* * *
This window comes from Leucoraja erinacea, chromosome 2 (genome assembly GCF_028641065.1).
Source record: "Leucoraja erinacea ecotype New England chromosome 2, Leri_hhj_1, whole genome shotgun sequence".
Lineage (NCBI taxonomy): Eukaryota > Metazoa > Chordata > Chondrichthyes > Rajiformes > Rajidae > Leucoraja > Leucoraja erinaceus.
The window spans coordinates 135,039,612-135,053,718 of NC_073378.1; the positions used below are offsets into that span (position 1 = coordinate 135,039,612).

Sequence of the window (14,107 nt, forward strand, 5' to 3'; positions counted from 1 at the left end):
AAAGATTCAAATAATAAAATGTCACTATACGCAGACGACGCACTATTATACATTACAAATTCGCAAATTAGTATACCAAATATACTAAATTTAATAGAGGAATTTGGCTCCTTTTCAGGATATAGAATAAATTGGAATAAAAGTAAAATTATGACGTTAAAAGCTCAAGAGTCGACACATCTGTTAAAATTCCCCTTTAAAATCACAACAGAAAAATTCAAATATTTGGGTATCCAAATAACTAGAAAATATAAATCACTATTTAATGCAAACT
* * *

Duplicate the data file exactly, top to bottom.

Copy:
This window comes from Leucoraja erinacea, chromosome 2 (genome assembly GCF_028641065.1).
Source record: "Leucoraja erinacea ecotype New England chromosome 2, Leri_hhj_1, whole genome shotgun sequence".
Lineage (NCBI taxonomy): Eukaryota > Metazoa > Chordata > Chondrichthyes > Rajiformes > Rajidae > Leucoraja > Leucoraja erinaceus.
The window spans coordinates 135,039,612-135,053,718 of NC_073378.1; the positions used below are offsets into that span (position 1 = coordinate 135,039,612).

Sequence of the window (14,107 nt, forward strand, 5' to 3'; positions counted from 1 at the left end):
AAAGATTCAAATAATAAAATGTCACTATACGCAGACGACGCACTATTATACATTACAAATTCGCAAATTAGTATACCAAATATACTAAATTTAATAGAGGAATTTGGCTCCTTTTCAGGATATAGAATAAATTGGAATAAAAGTAAAATTATGACGTTAAAAGCTCAAGAGTCGACACATCTGTTAAAATTCCCCTTTAAAATCACAACAGAAAAATTCAAATATTTGGGTATCCAAATAACTAGAAAATATAAATCACTATTTAATGCAAACT